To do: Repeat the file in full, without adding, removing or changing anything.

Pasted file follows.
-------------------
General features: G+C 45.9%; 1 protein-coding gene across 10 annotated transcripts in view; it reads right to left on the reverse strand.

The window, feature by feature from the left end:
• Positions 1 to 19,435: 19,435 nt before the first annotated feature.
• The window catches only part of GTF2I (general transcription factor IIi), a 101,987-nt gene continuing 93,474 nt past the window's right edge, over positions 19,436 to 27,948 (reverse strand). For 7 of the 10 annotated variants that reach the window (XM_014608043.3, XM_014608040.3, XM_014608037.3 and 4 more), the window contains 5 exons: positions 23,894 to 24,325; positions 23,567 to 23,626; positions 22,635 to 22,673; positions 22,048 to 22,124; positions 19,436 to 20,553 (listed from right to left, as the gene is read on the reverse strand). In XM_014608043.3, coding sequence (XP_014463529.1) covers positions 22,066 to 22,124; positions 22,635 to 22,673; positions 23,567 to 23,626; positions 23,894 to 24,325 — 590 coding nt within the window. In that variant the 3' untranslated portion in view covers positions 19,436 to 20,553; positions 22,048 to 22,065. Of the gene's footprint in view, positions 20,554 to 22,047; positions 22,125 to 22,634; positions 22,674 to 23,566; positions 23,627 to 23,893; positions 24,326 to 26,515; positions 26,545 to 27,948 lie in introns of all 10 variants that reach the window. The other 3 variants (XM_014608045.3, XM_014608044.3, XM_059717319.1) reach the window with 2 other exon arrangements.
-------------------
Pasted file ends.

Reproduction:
General features: G+C 45.9%; 1 protein-coding gene across 10 annotated transcripts in view; it reads right to left on the reverse strand.

The window, feature by feature from the left end:
• Positions 1 to 19,435: 19,435 nt before the first annotated feature.
• The window catches only part of GTF2I (general transcription factor IIi), a 101,987-nt gene continuing 93,474 nt past the window's right edge, over positions 19,436 to 27,948 (reverse strand). For 7 of the 10 annotated variants that reach the window (XM_014608043.3, XM_014608040.3, XM_014608037.3 and 4 more), the window contains 5 exons: positions 23,894 to 24,325; positions 23,567 to 23,626; positions 22,635 to 22,673; positions 22,048 to 22,124; positions 19,436 to 20,553 (listed from right to left, as the gene is read on the reverse strand). In XM_014608043.3, coding sequence (XP_014463529.1) covers positions 22,066 to 22,124; positions 22,635 to 22,673; positions 23,567 to 23,626; positions 23,894 to 24,325 — 590 coding nt within the window. In that variant the 3' untranslated portion in view covers positions 19,436 to 20,553; positions 22,048 to 22,065. Of the gene's footprint in view, positions 20,554 to 22,047; positions 22,125 to 22,634; positions 22,674 to 23,566; positions 23,627 to 23,893; positions 24,326 to 26,515; positions 26,545 to 27,948 lie in introns of all 10 variants that reach the window. The other 3 variants (XM_014608045.3, XM_014608044.3, XM_059717319.1) reach the window with 2 other exon arrangements.